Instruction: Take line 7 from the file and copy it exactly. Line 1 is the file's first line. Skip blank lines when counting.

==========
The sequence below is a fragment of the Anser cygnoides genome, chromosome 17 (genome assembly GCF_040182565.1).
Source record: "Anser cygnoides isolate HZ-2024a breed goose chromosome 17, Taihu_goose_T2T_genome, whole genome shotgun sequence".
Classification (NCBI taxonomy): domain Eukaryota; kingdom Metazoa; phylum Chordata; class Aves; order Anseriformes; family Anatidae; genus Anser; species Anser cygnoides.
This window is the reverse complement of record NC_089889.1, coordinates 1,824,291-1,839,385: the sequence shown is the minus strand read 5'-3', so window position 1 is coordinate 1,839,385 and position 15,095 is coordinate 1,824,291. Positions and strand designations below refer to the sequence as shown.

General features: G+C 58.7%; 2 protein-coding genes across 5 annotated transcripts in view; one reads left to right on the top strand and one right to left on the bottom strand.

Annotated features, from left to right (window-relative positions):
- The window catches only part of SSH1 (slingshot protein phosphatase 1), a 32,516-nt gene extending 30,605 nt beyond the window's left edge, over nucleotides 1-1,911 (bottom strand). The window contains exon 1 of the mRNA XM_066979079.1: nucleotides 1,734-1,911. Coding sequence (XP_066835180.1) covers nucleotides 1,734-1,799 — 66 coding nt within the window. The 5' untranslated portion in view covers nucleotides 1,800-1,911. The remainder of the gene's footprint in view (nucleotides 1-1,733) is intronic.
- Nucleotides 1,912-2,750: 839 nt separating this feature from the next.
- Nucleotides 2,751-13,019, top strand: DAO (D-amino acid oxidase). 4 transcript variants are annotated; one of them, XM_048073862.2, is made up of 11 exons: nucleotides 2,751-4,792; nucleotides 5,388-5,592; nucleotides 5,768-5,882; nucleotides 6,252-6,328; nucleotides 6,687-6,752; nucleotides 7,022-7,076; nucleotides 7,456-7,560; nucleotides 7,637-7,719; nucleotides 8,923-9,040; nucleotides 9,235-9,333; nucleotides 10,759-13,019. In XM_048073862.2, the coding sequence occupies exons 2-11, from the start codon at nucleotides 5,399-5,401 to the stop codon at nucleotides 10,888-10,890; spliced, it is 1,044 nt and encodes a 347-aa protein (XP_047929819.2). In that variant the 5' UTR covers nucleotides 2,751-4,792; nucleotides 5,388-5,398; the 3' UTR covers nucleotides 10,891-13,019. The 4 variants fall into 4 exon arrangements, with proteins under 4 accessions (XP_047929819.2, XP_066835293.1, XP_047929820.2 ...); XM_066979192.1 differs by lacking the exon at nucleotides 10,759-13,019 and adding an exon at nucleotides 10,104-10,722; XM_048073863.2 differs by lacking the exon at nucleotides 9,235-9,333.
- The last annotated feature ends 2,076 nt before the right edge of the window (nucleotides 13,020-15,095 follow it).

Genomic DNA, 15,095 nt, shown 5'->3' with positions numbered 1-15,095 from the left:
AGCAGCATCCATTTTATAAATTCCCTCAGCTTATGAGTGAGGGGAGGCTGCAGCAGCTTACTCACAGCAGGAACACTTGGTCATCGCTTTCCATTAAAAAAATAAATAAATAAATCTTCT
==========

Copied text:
- The window catches only part of SSH1 (slingshot protein phosphatase 1), a 32,516-nt gene extending 30,605 nt beyond the window's left edge, over nucleotides 1-1,911 (bottom strand). The window contains exon 1 of the mRNA XM_066979079.1: nucleotides 1,734-1,911. Coding sequence (XP_066835180.1) covers nucleotides 1,734-1,799 — 66 coding nt within the window. The 5' untranslated portion in view covers nucleotides 1,800-1,911. The remainder of the gene's footprint in view (nucleotides 1-1,733) is intronic.